Black widow spiders could face extinction in parts of the southern United States, as they become prey for the non-native brown widow, according to new research…
While black widows are known for their poisonous bite, they are not aggressive if unprovoked. In comparison, brown widows grow faster and are twice as fertile, producing more egg sacs than southern black widows.
Brown widows are also six times more likely to kill and consume “shy” southern black widows, according to researchers, than other cobweb spiders. – Sheri Walsh (March 14, 2023)
Cry. Weep and cry. Go ahead. We dare you.
No, but seriously, this is one situation where legitimate ecology concern is not helped by natural human emotion, as in the case of eagles, for example. Natural human emotion, in this case, is more along the lines of: Oh, why can’t they all just kill each other?
The paper is open access.
In a container habitat set up by USF researchers, brown widows were 6.6 times more likely to attack black widows than other related species. The behavior is likely a driver of the black widow spider’s population decline according to a new study.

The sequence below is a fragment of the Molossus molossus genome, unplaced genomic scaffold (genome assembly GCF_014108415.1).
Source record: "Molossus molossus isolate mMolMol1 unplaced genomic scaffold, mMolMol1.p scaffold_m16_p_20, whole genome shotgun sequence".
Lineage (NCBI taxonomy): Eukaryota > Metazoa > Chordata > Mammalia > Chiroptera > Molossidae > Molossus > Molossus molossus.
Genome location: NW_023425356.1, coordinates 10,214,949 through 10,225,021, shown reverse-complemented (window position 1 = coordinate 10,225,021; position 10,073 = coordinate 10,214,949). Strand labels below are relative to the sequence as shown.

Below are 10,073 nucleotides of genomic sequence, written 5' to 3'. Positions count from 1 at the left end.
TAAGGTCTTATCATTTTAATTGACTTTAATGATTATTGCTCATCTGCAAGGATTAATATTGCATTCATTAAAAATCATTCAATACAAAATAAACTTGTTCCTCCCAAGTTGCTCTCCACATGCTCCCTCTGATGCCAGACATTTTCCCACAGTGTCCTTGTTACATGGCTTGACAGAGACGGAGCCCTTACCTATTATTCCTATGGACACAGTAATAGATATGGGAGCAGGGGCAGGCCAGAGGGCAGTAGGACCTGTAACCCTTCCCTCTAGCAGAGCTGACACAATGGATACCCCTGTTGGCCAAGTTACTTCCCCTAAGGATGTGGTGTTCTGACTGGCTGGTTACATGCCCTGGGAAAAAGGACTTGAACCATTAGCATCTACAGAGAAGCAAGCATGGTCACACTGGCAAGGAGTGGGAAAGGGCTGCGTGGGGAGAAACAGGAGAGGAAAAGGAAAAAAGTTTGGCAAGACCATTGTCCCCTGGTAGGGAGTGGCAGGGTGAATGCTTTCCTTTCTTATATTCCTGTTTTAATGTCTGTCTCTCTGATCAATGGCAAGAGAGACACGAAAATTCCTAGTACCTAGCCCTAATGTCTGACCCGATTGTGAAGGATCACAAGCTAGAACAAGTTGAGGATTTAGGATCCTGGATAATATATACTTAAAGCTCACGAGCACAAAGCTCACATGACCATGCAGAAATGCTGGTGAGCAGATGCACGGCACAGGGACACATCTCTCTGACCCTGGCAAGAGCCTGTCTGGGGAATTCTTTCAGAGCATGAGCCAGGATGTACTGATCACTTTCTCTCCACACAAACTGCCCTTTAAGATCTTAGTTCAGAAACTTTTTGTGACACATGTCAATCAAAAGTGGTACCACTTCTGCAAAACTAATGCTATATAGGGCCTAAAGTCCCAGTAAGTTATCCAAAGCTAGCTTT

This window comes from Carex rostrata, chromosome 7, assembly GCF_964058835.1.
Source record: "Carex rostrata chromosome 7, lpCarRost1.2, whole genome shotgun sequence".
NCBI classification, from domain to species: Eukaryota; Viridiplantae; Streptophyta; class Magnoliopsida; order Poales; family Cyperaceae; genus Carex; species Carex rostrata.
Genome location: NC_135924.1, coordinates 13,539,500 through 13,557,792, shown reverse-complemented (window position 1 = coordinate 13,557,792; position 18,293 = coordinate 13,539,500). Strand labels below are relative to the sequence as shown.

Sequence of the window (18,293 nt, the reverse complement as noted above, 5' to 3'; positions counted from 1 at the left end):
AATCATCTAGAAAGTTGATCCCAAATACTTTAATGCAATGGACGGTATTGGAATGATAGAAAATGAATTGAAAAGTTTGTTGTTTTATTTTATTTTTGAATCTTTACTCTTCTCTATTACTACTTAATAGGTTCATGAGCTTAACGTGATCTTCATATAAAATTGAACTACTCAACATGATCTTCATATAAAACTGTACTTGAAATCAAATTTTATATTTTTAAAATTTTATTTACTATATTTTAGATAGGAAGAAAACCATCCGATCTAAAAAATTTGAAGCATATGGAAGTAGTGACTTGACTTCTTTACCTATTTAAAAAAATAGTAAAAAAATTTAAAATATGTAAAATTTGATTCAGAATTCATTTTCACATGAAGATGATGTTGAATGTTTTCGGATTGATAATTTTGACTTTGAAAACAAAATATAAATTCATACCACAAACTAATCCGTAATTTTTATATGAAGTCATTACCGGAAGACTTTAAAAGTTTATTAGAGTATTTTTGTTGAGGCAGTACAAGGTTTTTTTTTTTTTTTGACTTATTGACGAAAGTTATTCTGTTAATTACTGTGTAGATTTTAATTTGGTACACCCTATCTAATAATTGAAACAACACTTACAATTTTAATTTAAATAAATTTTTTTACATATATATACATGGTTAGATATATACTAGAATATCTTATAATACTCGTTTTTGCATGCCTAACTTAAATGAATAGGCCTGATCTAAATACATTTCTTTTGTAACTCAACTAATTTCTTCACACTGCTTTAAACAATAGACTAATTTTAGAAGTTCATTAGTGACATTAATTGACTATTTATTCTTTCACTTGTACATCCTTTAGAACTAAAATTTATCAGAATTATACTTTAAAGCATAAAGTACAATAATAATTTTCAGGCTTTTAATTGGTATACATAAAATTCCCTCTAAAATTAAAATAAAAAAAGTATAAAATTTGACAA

Note: Pencilman!! appears because the alternative would be to go out and find anther black widow.
In case you wondered…
You may also wish to read: Spiders are smart. Be glad they are small. Recent research has shed light on the intriguing strategies that spiders use to deceive other spiders — and prey in general. Invertebrates like spiders and octopuses can be smarter than we used to think and we are only beginning to discover their many strategies.
In what ways are spiders intelligent? The ability to perform simple cognitive functions does not appear to depend on the vertebrate brain as such. Recent claims of data fabrication against Jonathan Pruitt shouldn’t detract from genuine new finds re spider intelligence.